this is one of those recordings that when you listen to it the first time it must be listened to again and again. then, after a few turns, you buy something new and los lobos- the neighborhood gets filed. sometime later it's back in the cd player and one wonders why it was ever removed.
this recording rocks, swings, grinds, and proves that all other alternive country, rock and country-rock muscians have a standard to hold to. true musicians all; los lobos is great. the neighborhood isn't their only wonderful recording, will the wolf..., kiko, collosal head, naming others i currently have, are just as exciting. i don't know about you but, i must have more los lobos!
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1 of 1 people found the following review helpful
on November 2, 2011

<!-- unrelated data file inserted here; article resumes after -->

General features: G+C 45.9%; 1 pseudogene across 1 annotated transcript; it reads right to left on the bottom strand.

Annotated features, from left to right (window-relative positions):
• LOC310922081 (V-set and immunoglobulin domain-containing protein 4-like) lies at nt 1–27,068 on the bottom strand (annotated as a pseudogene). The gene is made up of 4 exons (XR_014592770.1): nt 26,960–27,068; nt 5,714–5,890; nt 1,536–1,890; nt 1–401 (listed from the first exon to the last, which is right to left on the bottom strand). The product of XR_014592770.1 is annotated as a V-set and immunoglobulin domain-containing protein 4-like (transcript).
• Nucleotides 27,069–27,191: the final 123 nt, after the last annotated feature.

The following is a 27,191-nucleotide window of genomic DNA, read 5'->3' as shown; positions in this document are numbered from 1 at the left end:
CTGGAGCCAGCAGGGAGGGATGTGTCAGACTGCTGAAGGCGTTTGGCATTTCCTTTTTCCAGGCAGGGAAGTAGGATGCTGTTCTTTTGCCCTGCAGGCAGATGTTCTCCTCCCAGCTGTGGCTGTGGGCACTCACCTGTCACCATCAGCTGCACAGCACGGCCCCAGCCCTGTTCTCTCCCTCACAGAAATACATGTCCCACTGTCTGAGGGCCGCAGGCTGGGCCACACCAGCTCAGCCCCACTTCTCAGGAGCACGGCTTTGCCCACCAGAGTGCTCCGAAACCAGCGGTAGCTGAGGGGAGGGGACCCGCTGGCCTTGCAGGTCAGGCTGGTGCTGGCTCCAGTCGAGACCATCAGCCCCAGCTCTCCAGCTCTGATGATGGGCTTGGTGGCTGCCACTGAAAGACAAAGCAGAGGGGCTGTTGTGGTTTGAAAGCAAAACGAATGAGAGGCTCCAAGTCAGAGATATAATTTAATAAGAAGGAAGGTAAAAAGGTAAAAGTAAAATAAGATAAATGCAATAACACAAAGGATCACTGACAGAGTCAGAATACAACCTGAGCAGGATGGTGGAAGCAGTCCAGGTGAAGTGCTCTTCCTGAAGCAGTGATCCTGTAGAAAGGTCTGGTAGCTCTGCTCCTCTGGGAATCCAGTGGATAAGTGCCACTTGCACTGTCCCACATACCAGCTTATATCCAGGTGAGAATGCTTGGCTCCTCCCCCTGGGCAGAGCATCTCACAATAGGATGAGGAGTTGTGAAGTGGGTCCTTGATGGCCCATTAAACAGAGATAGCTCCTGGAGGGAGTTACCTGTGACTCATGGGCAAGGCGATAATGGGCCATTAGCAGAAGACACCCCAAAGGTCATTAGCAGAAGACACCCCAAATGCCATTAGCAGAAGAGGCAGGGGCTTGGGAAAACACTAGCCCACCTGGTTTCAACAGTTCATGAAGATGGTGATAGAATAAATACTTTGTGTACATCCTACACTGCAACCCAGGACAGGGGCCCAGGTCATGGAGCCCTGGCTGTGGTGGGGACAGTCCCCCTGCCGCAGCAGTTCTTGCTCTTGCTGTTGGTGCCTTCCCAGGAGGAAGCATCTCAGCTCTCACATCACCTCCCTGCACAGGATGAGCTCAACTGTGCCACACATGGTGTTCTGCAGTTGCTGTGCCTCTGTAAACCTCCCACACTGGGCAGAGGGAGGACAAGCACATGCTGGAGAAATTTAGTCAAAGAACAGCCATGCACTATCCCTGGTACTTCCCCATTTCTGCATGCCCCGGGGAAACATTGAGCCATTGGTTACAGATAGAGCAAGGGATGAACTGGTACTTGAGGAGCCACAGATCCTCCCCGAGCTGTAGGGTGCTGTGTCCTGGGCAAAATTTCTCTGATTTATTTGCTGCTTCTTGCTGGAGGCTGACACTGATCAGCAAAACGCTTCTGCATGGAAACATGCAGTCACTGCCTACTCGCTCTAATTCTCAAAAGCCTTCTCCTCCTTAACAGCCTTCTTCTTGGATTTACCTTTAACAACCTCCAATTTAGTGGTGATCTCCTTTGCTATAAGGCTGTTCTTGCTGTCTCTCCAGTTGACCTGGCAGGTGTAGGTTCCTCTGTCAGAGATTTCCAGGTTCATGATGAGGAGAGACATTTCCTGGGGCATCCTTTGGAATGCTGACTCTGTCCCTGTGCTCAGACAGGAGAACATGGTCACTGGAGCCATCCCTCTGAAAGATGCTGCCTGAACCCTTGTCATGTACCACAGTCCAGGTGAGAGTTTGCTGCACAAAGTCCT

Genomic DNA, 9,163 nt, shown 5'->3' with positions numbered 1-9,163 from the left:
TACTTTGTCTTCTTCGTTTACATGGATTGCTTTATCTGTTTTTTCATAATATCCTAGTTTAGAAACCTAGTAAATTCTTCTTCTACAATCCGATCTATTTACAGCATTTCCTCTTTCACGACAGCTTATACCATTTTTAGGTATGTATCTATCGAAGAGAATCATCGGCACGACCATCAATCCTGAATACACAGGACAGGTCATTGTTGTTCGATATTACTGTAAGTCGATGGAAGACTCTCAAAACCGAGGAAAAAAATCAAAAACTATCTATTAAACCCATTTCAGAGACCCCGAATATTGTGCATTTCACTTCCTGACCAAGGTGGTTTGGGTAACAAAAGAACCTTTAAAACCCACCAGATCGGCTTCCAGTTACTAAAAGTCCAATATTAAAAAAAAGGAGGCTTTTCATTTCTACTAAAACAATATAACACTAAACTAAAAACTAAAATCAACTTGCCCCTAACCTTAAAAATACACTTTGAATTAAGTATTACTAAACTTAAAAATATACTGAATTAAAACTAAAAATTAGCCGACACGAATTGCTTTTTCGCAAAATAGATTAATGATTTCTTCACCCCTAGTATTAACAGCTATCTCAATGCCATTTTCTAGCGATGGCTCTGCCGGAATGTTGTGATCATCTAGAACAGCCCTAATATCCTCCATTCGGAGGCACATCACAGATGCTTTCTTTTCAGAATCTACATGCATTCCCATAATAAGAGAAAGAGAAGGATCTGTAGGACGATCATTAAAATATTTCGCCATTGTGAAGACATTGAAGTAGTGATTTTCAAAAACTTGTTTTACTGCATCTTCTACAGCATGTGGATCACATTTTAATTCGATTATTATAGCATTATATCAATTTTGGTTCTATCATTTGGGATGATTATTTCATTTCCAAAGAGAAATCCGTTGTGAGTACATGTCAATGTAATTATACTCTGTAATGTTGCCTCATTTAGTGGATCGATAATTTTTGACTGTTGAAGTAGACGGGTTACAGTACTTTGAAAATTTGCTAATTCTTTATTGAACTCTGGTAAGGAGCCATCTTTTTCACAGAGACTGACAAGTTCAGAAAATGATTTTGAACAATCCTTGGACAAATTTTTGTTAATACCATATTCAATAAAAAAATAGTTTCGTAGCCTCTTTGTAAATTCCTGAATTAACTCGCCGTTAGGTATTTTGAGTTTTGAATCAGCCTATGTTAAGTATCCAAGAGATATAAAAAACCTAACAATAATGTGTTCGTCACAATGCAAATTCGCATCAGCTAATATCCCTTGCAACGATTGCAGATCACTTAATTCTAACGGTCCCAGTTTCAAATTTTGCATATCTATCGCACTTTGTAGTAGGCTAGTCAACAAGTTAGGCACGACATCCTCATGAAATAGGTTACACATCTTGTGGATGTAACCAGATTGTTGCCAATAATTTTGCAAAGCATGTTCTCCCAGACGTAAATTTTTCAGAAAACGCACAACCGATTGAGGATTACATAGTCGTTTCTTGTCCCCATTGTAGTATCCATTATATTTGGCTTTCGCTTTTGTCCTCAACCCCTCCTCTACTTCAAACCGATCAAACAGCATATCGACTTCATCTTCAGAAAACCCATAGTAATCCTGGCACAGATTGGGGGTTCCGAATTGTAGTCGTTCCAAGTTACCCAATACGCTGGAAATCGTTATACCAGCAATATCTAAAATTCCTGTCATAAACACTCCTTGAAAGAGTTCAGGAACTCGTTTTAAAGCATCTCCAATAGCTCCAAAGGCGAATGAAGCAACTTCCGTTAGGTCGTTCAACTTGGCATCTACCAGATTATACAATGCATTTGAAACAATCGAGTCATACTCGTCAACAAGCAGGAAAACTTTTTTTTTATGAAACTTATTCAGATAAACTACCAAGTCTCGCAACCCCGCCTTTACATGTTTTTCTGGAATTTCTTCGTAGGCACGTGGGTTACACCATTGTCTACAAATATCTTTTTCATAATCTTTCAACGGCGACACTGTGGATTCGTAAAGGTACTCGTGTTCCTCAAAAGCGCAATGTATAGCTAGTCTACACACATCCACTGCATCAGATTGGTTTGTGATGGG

Format: Audio CD
Los Lobos continue on "The Neighborhood" the artistic development, the group embarked on "How Will the Wolf Survive" and continued on "By The Light of the Moon."

Like its predecessor, the album is characterized by strong songs written by David Hidalgo and Louis Perez. However, producer Larry Hirsch together with the group has created a sound that is both highly contemporary and respectful to the group's roots in the traditional Spanish Mexican.

Hidalgo's and Perez' songs are very varied and provides space for both the melodic and instrumental - all members are excellent musicians.

The band's love for the blues is highligted on "Down By the River Bed" where John Hiatt is to find in the chorus. Also "I Walk Alone" and "The Neighborhood" belong to the blues category.

The melodic and folk-inspired characterize strongest songs of the album, such as "Emily," "Take My Hand," "The Giving Tree" and not least the beautiful "Little John of God" where Levon Helm convincingly joins in with his vocals. Another favorite is the Lovin Spoonful-like "Deep Dark Hole".

A really great album on which actually only the group's cover of "Georgia Slop" disappoints